Other than challenge there is one other factor that helps to maintain interest and focus, which is the factor of atmosphere. Atmosphere is an intangible quality that works differently for each person, but taking the aggregate sum of opinions there seems to be general agreement in place as to which games are more atmospheric, and which are not. But the foremost ingredient of atmosphere is the environment that the game is played in. Anyone knows what a difference it can make to play a horror game in bright daylight with the volume down low as opposed to alone, at night with headphones on.

To take a few examples of good atmosphere we first have to mention Silent Hill 2 which is best in class in terms of establishing and maintaining atmosphere. Thus, even with its rather effortless battles and difficult puzzles that can get you stuck, SH2 manages to maintain player attention. As for RPG’s, I can only mention a handful that have any sort of consistently maintained atmosphere through them, in fact the only two that come to mind are Vagrant Story and Demon’s Souls. Demon’s Souls is interesting here because it features a lot of frustrating deaths and a lot of repeated attempts of the same levels. But it manages to maintain player attention by both being very challenging, and atmospheric to boot.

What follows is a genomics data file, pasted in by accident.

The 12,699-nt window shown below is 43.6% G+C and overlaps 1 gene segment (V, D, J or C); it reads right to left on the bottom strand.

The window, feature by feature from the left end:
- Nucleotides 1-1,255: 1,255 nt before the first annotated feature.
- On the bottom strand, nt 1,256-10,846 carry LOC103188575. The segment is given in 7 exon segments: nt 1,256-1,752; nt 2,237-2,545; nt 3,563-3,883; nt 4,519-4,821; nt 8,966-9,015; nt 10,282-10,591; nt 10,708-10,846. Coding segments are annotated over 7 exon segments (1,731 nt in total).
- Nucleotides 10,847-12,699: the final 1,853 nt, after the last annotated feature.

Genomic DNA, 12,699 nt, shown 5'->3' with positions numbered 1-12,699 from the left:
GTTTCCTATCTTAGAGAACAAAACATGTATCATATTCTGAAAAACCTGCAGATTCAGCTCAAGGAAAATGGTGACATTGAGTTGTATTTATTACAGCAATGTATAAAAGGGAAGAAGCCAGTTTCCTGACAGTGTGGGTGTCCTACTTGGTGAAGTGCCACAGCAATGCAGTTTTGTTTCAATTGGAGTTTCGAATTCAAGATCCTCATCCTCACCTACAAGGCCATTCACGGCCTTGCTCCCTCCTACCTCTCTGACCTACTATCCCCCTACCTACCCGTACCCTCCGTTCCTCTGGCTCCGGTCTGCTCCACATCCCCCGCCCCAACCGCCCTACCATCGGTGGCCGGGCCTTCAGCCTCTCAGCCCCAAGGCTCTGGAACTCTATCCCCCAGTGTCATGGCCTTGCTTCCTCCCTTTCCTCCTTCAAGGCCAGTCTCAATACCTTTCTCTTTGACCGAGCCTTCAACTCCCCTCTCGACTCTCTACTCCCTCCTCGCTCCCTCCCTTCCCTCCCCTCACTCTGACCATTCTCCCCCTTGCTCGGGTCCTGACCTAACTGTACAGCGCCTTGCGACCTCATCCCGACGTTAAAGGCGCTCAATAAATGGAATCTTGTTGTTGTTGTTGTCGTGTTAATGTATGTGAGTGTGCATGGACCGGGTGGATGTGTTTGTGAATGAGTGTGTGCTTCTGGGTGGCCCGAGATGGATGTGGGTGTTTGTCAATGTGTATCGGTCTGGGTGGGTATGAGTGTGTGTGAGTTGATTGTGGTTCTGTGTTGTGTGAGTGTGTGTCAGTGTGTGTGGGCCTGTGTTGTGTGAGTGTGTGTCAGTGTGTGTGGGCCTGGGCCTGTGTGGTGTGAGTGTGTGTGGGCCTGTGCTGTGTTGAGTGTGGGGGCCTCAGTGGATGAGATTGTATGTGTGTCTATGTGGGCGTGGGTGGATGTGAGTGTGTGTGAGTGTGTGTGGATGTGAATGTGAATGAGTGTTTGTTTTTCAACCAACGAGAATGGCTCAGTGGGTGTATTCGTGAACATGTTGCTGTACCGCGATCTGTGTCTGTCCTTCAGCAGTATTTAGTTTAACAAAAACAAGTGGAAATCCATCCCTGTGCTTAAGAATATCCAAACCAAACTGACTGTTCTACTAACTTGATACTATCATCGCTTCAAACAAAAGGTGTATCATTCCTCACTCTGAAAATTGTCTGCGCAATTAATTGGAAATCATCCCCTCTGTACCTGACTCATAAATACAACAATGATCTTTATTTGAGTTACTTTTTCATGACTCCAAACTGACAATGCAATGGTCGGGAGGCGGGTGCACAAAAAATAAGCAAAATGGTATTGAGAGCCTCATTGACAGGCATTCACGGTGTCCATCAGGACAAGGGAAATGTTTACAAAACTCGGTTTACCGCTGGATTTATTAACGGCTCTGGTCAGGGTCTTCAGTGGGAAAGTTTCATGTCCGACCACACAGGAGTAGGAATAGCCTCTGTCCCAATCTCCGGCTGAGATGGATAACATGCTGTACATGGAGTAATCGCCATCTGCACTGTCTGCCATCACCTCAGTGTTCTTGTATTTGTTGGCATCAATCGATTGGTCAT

Character immersion:

Another issue of immersion that I often find myself puzzled by, and which seemingly is even more damaging if approached in the mostly philosophical manner that it is often discussed, is protagonist immersion.

Sometimes, when I read critical or discussion pieces regarding protagonists in games I am honestly puzzled by the way that the authors approach the subject. Whenever someone speaks of themselves in the role of the protagonist I ask myself if they actually did project themselves into the game character that they were controlling. Having paid attention I see that I certainly never think about a game in such a schizophrenic manner. The fact that so many seem to do so and subsequently get so worked up over the issue of protagonist design philosophies really puzzles me.